On 14 June 2017, televisions across the country showed a west London tower block burn. For some, this was history repeating itself – as if five similar fires had simply not been important enough to prevent the deaths of 72 people in Grenfell Tower.
Catherine Hickman was on the phone when she died. It wasn’t a panicked call or an attempt to have some last words with a loved one. She had been speaking to a 999 operator for 40 minutes, remaining calm and following the advice to “stay put” in her tower block flat.
As smoke surrounded her, she stayed put. As flames came through the floorboards, she stayed put. At 16:30, she told the operator: “It’s orange, it’s orange everywhere” before saying she was “getting really hot in here”.
Believing to the last that she was in the safest place, she carried on talking to the operator – until she stopped.
“Hello Catherine. Can you make any noise so I know that you’re listening to me?
“Catherine, can you make any noise?
“Can you bang your phone or anything?
“Catherine, are you there?
“I think that’s the phone gone [CALL ENDS]“
Miss Hickman was not a resident of Grenfell Tower. The fire in which she and five others died happened in July 2009, at 12-storey Lakanal House in Camberwell, south London. But that same “stay put” advice was given to Grenfell residents eight years later. Many of those who did never made it out alive.
Catherine, a 31-year-old dressmaker, had grown up on a farm in Hampshire with her two sisters, Liz and Sophie. The three were close as children and remained so as adults. Her sisters could not understand why Catherine hadn’t left the building.
After the fire, they visited Catherine’s home and saw the bottom half of the rooms completely burned out. They could see her sewing machine, melted. Her dressmaking patterns were scorched, but somehow hadn’t been entirely consumed by the blaze.
It wasn’t until two weeks later Liz and Sophie learned that Catherine had not simply fallen asleep on the sofa, as they had hoped. She had been conscious and was waiting to be saved. For the two surviving sisters, it was a devastating revelation.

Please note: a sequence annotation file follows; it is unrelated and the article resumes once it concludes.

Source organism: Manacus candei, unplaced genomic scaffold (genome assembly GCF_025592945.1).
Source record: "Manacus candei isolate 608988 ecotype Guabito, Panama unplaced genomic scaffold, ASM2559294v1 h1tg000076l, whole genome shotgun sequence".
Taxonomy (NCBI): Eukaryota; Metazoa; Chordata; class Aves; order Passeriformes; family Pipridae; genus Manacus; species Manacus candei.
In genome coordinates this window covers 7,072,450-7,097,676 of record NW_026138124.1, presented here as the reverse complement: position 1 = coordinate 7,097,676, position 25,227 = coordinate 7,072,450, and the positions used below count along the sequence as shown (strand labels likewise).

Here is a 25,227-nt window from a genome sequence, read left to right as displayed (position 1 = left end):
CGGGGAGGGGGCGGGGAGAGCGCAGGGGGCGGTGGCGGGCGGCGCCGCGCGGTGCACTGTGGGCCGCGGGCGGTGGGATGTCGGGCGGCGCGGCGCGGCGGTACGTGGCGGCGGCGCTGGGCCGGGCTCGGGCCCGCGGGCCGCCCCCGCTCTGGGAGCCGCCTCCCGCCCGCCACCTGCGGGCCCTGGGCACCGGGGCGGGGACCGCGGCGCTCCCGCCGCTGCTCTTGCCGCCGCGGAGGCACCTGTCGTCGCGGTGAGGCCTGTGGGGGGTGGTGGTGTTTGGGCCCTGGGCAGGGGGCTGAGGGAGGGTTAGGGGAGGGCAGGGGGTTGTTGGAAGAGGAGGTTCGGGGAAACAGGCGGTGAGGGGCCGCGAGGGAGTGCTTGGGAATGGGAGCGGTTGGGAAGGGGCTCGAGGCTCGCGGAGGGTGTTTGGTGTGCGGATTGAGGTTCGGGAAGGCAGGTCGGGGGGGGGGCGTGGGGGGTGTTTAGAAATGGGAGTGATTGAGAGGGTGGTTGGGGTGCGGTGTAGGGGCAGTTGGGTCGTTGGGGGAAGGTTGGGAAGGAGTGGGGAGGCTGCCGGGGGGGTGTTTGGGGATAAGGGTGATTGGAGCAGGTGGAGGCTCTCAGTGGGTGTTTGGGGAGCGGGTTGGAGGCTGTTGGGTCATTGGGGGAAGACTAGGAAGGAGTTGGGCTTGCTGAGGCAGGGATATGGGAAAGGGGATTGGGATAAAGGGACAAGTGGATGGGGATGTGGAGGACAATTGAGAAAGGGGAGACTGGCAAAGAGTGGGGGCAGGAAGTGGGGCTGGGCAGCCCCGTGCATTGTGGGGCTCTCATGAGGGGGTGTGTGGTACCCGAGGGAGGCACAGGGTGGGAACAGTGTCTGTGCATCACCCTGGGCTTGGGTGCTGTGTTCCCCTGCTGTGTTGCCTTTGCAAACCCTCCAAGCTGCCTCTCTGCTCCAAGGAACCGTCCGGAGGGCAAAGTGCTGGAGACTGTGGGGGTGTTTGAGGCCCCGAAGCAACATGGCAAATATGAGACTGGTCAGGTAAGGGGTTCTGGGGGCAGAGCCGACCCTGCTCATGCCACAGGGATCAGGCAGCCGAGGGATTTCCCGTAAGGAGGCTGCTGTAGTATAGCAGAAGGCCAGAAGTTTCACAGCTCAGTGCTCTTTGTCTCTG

The “stay put” instruction is not inherently unsafe – if flats are properly hermetically sealed and fire-retardant. Guidelines state that an apartment in a tower block should withstand a blaze for an hour, giving enough time for inhabitants to be rescued.
But two years before the fire that killed Miss Hickman, the council had refurbished the outside of the building and installed false ceilings, “improvements” which helped the flames spread.
The flats were not fire-resistant for an hour – they were resistant for four minutes. As John Hendy QC, a barrister at the Lakanal House inquest, pointed out, that is “no resistance at all”.
The refurbishment involved wrapping the building in a flammable cladding and there was no sprinkler system – both factors in the Grenfell Tower blaze eight years later.
When Sophie Hickman and Liz Watts saw the Grenfell disaster unfold, they were horrified their sister’s death apparently hadn’t changed anything.
“This is what was really upsetting about Grenfell,” says Liz.
“You don’t want her death to be in vain. You want answers. You know you want lessons to be learnt and that was the main thing.”
Sophie says: “You just think ‘this is just crazy – why has this happened again?'”
But the issues go back much further than 2009.
In August 1973, a fire at an indoor holiday complex on the Isle of Man claimed 50 lives, becoming the most deadly conflagration in the British Isles since the Blitz.
Summerland, a huge building capable of accommodating 5,000 holidaymakers, was coated with an acrylic substance called Oroglas, which meant visitors would not only be in a warm, climate-controlled building, but could even get a tan while remaining indoors.
Those behind Summerland hoped this would help dissuade holidaymakers from visiting the sunny Mediterranean in favour of a break in the Manx capital of Douglas.
But Oroglas was highly flammable, so much so that a police officer who attended the blaze took some shards home with him – the substance made an excellent firelighter.
To save money, sprinklers had not been fitted at Summerland.